Wednesday night webinars bring together parents and educators, providing support during COVID-19 crisis

KINGSTON, R.I. — April 6, 2020 — You don’t need to know it all, you don’t need to be perfect and it is OK to reach out for help and advice. That is the message when local educators, college students and parents join together on Wednesday nights to swap stories and parenting strategies, ask questions and express frustrations and concerns as part of an open forum webinar.

Hosted by Phyllis Penhallow, a senior lecturer and academic advisor in the Department of Human Development and Family Studies, and Maria DiFonte, a clinical psychology Ph.D. candidate, the webinars are designed to connect members of the community and provide support and guidance during this time of isolation.

“Parents are dealing with many issues right now,” said Penhallow, who with DiFonte is part of the University of Rhode Island’s College of Health Sciences. “Working from home while balancing childcare and homeschooling, changes in finances, children home all day, caring for relatives, daily chores, and social distancing plus worry about the coronavirus is very stressful for parents, especially parents of young children.”

The idea for the webinar came from Penhallow and students looking to make the most meaningful use of their time while remote teaching and learning are happening on the URI campus and across the country as a result of the COVID-19 (novel coronavirus) crisis. With many internships curtailed as a result of the crisis, the webinars allow students to make up hours by sitting in on the discussion and completing an assignment, while also putting their knowledge to use helping parents in the community.

Phyllis Penhallow
Phyllis Penhallow

Gianna Chaves ‘20, of East Greenwich, who is double-majoring in human development and family studies and philosophy, expressed her appreciation at being part of the project. “I’m very grateful to be able to participate,” she said. “It is a great way to be productive and to help others at the same time. Giving parents an opportunity to talk with those going through the same thing and to hear from people with expertise in the area can make a difference in alleviating some of the stress and anxiety they may be feeling.”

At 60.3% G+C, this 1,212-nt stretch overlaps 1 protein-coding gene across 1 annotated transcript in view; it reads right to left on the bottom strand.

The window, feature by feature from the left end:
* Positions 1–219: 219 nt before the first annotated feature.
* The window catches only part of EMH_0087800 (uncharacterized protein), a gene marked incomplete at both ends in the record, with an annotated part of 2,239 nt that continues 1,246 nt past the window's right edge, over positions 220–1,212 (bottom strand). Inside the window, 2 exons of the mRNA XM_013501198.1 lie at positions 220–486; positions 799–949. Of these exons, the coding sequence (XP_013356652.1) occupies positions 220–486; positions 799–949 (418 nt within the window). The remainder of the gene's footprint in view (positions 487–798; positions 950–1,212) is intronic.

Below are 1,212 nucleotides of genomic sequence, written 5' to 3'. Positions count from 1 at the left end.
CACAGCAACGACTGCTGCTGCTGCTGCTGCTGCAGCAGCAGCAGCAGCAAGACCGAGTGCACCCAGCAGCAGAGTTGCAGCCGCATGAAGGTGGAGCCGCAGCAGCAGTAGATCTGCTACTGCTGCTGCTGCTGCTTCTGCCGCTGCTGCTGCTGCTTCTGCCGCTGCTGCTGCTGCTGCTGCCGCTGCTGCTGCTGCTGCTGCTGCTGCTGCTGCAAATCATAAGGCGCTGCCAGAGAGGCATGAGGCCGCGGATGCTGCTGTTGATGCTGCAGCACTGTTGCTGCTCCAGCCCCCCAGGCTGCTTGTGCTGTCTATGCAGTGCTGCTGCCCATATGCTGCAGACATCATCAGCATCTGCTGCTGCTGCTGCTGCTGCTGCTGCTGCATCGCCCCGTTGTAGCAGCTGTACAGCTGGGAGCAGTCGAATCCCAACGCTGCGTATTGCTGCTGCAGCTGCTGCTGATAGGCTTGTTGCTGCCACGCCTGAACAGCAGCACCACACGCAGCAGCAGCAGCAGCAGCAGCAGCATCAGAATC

Given the level of anxiety across the nation, Penhallow says a common concern she hears is how to explain what is happening to children. Some specific advice she gives parents:

  • Limit news intake. Confine the amount of news you consume to once or twice per day both for your and your children’s anxiety levels. Children will inevitably pick up some information if the TV is tuned to the news all day.
  • Don’t feel as if you need to explain everything. If your children have questions, first ask what they know already. Fill in the gaps or clarify misinformation.
  • Always talk about people who are there to help and what they are doing. It’s important for children to understand that there is good in the world and that more people are helping than not.
  • Take care of yourself. Practice self-care by taking a walk or getting some fresh air. You don’t need to be perfect. There is a lot going on. Give yourself credit for what you are doing right.

Webinars will be held every Wednesday evening at 8 p.m. through April. Parents of children of all ages are encouraged to attend and participate. To join the webinar, email